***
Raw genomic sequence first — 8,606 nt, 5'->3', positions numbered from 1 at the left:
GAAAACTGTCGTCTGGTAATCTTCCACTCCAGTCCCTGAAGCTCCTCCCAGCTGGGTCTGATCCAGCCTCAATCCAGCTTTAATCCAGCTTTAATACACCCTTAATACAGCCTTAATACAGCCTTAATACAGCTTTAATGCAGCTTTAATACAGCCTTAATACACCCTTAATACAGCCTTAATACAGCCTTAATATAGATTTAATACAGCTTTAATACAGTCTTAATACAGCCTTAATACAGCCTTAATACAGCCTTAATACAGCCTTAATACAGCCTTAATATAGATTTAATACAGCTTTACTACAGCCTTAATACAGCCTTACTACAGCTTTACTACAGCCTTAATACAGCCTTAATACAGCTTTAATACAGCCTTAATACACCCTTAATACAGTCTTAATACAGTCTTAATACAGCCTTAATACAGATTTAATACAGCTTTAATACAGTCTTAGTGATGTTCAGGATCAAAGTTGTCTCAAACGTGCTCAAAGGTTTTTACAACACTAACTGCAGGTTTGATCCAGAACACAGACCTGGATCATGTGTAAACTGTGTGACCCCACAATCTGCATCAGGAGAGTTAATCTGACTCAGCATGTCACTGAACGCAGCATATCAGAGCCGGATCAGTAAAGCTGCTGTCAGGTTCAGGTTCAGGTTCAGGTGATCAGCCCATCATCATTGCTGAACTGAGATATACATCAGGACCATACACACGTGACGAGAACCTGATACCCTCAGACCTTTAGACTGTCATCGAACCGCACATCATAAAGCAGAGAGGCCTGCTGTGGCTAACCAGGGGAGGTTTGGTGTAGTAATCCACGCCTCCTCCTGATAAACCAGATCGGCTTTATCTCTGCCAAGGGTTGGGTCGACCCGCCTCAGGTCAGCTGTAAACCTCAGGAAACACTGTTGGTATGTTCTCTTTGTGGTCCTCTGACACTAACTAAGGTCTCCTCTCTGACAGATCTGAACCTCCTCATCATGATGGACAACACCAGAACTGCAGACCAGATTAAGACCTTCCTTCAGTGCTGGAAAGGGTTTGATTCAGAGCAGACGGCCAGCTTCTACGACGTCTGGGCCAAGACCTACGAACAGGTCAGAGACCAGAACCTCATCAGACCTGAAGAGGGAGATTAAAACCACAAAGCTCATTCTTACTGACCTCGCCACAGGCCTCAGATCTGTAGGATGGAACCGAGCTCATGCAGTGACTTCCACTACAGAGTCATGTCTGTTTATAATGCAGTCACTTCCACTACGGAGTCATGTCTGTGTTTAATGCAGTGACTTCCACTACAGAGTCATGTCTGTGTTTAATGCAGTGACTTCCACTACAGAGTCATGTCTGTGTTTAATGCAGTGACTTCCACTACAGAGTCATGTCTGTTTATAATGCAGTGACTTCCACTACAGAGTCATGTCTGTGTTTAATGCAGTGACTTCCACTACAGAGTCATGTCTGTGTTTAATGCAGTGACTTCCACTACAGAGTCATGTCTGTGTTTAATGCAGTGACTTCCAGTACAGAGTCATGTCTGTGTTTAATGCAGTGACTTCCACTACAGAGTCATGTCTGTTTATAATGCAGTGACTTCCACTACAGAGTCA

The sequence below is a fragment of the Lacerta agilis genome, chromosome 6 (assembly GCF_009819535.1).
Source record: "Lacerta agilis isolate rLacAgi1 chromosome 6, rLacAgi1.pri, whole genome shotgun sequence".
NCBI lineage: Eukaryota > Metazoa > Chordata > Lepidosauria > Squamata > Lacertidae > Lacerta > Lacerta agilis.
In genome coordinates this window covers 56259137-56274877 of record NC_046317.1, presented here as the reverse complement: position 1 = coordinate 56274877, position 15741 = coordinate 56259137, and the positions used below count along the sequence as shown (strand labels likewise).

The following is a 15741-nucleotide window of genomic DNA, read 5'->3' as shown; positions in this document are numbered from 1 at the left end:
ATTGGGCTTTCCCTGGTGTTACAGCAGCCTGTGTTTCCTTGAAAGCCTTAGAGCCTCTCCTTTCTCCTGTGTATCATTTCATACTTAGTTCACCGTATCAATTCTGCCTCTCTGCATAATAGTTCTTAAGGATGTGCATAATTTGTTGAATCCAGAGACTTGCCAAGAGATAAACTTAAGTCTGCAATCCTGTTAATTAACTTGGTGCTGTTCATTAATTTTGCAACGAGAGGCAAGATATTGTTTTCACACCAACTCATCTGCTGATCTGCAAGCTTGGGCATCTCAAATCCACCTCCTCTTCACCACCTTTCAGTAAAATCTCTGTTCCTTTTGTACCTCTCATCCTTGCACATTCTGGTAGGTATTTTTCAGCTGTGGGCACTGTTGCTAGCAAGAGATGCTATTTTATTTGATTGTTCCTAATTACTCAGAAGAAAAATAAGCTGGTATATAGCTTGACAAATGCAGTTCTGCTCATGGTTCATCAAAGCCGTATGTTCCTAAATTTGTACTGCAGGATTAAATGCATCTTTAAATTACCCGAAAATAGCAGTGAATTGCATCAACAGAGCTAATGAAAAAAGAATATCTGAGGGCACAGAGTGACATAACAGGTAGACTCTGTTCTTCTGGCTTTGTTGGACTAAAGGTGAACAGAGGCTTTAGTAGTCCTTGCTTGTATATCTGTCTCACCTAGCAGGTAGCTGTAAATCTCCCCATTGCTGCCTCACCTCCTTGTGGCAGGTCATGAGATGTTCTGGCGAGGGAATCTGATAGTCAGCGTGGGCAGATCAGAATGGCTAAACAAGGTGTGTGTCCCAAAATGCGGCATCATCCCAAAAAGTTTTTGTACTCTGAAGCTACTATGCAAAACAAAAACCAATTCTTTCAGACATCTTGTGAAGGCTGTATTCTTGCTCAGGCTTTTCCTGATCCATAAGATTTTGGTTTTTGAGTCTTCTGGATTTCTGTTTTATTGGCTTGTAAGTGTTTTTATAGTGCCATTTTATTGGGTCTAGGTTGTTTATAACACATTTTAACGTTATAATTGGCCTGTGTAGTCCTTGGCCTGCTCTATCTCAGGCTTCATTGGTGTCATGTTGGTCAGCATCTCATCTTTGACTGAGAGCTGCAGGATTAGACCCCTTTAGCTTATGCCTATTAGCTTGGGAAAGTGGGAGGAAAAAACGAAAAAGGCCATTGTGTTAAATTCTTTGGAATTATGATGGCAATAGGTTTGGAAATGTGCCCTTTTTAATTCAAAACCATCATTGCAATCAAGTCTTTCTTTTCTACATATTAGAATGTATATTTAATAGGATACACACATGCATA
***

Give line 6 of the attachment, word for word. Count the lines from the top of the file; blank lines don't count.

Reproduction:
In genome coordinates this window covers 56259137-56274877 of record NC_046317.1, presented here as the reverse complement: position 1 = coordinate 56274877, position 15741 = coordinate 56259137, and the positions used below count along the sequence as shown (strand labels likewise).